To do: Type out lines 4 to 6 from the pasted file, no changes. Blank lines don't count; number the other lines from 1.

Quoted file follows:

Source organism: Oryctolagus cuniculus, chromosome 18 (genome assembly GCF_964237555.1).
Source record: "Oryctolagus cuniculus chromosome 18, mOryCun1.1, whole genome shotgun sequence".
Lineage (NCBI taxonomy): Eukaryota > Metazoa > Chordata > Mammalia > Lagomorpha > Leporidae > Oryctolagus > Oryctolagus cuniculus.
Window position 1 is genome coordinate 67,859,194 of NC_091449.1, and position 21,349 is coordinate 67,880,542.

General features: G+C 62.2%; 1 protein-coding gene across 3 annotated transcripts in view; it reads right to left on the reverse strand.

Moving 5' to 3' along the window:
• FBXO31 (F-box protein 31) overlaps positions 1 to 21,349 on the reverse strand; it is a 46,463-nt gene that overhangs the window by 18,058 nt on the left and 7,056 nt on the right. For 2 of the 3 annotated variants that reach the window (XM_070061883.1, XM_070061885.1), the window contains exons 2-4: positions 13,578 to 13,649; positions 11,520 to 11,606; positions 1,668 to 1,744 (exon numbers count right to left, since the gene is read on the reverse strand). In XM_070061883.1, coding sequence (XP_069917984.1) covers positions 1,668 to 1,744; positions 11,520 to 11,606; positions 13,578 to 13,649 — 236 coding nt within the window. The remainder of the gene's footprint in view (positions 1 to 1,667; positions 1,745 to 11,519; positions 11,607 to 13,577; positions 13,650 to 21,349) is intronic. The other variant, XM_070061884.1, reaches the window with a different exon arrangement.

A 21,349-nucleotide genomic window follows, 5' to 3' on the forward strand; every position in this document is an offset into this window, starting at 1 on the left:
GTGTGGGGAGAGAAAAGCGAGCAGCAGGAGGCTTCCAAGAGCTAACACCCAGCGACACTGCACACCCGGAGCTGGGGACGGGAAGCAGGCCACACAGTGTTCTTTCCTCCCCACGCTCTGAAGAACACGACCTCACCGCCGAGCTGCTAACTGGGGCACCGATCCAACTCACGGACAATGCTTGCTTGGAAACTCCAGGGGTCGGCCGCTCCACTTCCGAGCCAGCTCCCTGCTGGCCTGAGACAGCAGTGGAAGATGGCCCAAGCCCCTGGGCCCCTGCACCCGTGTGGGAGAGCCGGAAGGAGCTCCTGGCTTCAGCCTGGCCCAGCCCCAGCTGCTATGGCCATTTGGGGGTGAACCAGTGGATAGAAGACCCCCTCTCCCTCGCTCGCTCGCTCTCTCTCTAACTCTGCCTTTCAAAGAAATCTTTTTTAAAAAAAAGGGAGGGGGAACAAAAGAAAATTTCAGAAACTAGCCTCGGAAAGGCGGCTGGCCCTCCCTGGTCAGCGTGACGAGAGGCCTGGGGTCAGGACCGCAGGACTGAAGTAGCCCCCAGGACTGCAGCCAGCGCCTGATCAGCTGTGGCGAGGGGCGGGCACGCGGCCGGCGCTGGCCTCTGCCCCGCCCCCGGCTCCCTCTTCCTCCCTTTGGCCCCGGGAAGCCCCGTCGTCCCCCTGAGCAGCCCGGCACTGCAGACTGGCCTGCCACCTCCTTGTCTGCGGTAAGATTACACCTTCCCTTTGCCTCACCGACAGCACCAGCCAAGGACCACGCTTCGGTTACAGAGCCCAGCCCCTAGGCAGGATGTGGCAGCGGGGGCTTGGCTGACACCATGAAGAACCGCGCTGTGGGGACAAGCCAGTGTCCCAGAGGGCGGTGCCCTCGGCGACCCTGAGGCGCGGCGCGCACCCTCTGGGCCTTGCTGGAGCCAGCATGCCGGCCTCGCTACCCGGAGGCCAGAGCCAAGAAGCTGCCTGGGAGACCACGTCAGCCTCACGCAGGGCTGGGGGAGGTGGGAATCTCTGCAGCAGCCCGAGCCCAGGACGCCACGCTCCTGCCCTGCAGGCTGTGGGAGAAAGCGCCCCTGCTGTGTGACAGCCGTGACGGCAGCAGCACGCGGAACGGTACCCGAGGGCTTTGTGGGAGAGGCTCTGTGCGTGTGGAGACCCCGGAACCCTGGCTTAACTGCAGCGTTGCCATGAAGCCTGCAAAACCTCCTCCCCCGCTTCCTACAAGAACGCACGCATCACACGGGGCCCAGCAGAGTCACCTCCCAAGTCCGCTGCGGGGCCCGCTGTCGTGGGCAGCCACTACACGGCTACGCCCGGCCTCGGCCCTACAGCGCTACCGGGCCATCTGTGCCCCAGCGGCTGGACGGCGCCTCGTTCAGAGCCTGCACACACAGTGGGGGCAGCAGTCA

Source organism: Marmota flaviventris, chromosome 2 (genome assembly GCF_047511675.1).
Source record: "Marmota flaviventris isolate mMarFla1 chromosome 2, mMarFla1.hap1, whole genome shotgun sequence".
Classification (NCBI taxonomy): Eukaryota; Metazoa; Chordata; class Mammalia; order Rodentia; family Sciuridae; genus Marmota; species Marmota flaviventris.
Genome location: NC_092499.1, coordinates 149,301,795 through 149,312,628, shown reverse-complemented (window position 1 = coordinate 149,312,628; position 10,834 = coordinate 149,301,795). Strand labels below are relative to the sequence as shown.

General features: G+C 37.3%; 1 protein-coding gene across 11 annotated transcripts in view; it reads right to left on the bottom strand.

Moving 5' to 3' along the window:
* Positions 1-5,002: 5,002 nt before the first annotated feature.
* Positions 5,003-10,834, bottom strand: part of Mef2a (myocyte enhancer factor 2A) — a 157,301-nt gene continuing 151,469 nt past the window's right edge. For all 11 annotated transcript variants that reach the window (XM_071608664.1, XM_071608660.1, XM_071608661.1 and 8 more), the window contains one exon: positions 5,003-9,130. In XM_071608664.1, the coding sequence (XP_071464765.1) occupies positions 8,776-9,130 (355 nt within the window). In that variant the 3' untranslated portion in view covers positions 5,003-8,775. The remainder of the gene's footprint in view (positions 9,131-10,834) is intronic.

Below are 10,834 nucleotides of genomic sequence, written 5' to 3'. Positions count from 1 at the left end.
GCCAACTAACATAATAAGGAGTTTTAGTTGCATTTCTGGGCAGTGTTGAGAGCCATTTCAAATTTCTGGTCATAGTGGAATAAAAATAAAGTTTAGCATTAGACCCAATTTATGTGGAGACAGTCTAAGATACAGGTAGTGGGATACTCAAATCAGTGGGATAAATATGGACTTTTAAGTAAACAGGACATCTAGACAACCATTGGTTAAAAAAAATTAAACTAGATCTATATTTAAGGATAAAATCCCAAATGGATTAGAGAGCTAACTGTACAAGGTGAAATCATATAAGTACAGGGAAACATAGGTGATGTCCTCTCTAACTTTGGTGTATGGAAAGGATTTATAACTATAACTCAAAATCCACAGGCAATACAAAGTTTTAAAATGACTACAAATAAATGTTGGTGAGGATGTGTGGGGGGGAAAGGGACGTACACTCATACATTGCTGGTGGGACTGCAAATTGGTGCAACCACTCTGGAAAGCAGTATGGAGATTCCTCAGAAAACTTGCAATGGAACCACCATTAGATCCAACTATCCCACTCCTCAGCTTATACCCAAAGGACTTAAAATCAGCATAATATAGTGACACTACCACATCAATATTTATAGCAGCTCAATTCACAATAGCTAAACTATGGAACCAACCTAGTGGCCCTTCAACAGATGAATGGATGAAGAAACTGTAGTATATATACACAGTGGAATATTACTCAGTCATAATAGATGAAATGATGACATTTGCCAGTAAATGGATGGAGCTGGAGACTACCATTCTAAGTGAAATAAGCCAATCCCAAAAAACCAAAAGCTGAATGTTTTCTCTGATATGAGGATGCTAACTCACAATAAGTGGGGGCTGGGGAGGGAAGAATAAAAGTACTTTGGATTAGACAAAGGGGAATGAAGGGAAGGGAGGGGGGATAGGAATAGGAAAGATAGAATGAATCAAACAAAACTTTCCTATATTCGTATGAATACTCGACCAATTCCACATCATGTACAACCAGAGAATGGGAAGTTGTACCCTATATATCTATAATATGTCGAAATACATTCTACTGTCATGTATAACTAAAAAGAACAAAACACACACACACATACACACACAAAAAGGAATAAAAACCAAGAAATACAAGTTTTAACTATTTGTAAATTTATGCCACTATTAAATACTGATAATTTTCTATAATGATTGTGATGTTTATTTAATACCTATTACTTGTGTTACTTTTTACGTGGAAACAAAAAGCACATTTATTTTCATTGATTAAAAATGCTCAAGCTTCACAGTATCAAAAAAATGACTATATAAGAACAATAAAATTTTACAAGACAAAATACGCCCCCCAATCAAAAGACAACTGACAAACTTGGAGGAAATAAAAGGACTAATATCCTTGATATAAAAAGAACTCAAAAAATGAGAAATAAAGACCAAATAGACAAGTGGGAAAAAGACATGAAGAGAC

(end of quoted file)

Window position 1 is genome coordinate 67,859,194 of NC_091449.1, and position 21,349 is coordinate 67,880,542.

General features: G+C 62.2%; 1 protein-coding gene across 3 annotated transcripts in view; it reads right to left on the reverse strand.

Moving 5' to 3' along the window: